Often preparation can be pushed to the week before or night before an important event.

If a would-be Olympian did that, they would surely fail.

It’s the desire to fine-tune our presentation skills and build our presentation around the audience – that constitutes the hard word required to succeed.

Consistency of excellence

Olympic Games - presentation skills - your personal best - Shooting

The most frequently-asked question by clients attending our presentation skills and media training courses, run mainly at our Glasgow studios, is this:

“How do I continue the improvement I’ve made today?”

Our answer is simple:

“Apply these techniques every day for the rest of your life.”

That’s normally met with a nervous laugh – but we’re being serious.

The reason our Olympians can produce personal bests and medal-winning performances is because they’re performing around these standards each day in training.

Laugher made that point when he admitted:

“That wasn’t our best score on that dive.  It could have been better – but I’ve got a gold medal.”

With a presentation, we need to have a rock-solid belief in our ability to perform so when it comes to the big occasion, we know we can deliver.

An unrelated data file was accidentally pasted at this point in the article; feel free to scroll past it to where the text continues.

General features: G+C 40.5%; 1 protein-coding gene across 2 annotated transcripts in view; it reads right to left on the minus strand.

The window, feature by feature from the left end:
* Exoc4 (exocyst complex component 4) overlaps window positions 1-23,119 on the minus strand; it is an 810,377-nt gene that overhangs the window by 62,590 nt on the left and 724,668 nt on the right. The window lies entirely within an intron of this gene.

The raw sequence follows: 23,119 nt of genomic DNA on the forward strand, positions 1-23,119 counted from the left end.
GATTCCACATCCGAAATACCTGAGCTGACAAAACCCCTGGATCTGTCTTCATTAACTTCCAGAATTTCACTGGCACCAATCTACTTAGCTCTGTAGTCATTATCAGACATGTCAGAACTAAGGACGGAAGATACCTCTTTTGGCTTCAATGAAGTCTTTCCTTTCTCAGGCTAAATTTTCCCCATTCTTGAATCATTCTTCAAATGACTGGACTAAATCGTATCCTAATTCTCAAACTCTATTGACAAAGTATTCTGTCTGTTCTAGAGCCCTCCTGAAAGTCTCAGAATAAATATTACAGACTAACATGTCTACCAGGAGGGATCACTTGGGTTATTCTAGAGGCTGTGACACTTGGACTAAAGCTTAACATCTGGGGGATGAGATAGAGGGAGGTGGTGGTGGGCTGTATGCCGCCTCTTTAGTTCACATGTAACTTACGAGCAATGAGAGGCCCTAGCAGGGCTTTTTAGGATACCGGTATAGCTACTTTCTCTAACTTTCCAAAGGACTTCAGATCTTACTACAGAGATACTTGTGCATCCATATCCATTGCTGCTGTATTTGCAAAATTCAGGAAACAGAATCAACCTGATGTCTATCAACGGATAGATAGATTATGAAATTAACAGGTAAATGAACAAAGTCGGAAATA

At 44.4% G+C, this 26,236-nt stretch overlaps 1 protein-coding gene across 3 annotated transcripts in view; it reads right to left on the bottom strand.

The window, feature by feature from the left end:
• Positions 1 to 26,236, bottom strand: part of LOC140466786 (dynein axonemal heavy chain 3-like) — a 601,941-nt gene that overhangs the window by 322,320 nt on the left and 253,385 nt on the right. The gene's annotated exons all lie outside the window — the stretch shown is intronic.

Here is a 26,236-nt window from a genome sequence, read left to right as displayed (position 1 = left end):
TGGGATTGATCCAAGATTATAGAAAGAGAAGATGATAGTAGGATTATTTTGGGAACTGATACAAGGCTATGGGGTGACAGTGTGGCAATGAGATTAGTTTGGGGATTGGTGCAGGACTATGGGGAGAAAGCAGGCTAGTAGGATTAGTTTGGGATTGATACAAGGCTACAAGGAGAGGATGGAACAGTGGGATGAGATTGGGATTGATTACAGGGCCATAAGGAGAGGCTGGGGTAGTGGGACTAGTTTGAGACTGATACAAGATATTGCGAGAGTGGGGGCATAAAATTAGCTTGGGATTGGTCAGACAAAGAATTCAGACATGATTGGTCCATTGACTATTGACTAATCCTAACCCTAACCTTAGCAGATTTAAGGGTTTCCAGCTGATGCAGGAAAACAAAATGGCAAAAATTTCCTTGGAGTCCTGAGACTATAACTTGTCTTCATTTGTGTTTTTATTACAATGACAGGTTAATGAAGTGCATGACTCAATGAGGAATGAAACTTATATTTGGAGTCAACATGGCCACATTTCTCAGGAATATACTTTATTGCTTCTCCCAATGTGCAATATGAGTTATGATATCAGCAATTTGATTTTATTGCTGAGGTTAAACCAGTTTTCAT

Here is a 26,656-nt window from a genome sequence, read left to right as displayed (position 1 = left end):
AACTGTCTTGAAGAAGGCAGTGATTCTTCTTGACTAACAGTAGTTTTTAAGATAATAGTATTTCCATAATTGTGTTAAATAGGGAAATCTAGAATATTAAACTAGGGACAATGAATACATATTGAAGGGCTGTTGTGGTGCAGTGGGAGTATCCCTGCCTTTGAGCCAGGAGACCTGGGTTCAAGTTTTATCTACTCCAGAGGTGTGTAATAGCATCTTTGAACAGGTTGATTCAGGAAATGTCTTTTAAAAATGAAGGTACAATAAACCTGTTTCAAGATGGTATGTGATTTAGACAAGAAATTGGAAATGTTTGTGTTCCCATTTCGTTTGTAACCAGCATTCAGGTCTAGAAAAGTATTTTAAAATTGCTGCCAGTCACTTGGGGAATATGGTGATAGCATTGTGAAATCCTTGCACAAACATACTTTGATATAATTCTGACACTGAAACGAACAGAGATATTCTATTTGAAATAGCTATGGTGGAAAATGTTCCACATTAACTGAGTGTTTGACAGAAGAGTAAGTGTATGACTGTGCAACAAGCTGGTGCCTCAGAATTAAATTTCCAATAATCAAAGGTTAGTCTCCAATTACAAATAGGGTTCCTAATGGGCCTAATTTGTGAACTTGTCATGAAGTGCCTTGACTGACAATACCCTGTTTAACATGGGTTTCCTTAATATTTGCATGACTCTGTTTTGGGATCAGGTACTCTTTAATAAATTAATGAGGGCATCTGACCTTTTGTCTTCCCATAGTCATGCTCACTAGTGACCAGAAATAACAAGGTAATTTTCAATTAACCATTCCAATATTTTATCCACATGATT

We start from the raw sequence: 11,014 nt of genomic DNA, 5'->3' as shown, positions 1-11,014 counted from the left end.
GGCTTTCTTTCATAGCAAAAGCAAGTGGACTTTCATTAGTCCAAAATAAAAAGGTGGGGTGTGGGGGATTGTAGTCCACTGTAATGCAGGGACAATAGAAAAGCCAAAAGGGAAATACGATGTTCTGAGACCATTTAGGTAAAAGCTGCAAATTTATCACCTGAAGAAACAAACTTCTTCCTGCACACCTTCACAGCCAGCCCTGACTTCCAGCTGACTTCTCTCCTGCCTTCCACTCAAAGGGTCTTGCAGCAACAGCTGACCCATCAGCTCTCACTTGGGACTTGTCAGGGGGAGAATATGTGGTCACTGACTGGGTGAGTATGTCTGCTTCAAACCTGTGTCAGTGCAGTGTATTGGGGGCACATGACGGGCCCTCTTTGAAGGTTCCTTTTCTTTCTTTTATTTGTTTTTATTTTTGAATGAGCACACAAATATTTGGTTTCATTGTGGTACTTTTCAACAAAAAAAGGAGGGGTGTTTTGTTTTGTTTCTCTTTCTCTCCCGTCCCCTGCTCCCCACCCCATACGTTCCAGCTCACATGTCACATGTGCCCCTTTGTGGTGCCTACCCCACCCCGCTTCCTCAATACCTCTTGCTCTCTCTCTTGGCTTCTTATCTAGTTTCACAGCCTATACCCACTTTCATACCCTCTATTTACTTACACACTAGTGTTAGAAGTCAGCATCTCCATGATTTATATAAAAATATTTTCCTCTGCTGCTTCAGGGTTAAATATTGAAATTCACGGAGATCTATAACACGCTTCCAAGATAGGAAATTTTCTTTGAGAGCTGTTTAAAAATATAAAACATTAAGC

That’s why my wife and I delivered a 15-minute speech to 16,000 people in Las Vegas in April only having rehearsed it 12 times before in the days leading up to the event.

So when preparing to present, rehearse until you’re completely conversant with the material, the timing, the pace and the tone.

Finally: we’ll see many ambitions achieved and dreams dashed over the next few days in Rio.

But every single competitor must follow another rule if they are to come out on top.

Concentrate on the delivery

Olympic Games - presentation skills - your personal best - diving 2

It’s remarkable to watch sportsmen and women from all disciplines consistently performing under pressure.

But recently we’ve seen some fall at the last hurdle.

Britain’s Louis Smith in the gymnastics, Dutch cyclist Annemiek van Vleuten and the New Zealand rugby sevens team after defeat by Japan.

We often hear from clients about the pressure they experience when making a presentation – and how they stop thinking rationally and can be enveloped by fear.

That’s because they’re thinking about the occasion, rather than the delivery.

Quite simply, if we concentrate on the delivery – the occasion will take of itself.

Whether you’re making a presentation in your office, to a client or at a conference, or whether you’re bidding for Olympic gold.

Bill McFarlan is managing director of media training and presentation skills training firm Pink Elephant Communications in Glasgow.

You can view his full profile here.

Photo credit: familymwr via Foter.com / CC BY; Tobyotter via Foter.com / CC BY; Cyclist blur Derek John Lee via Foter.com / CC BY;  The U.S. Army via Foter.com / CC BY; marcopako  via Foter.com / CC BY-SA; public.resource.org via Foter.com / CC BY

 

 

 

11th August 2016 Featured in: Blog By: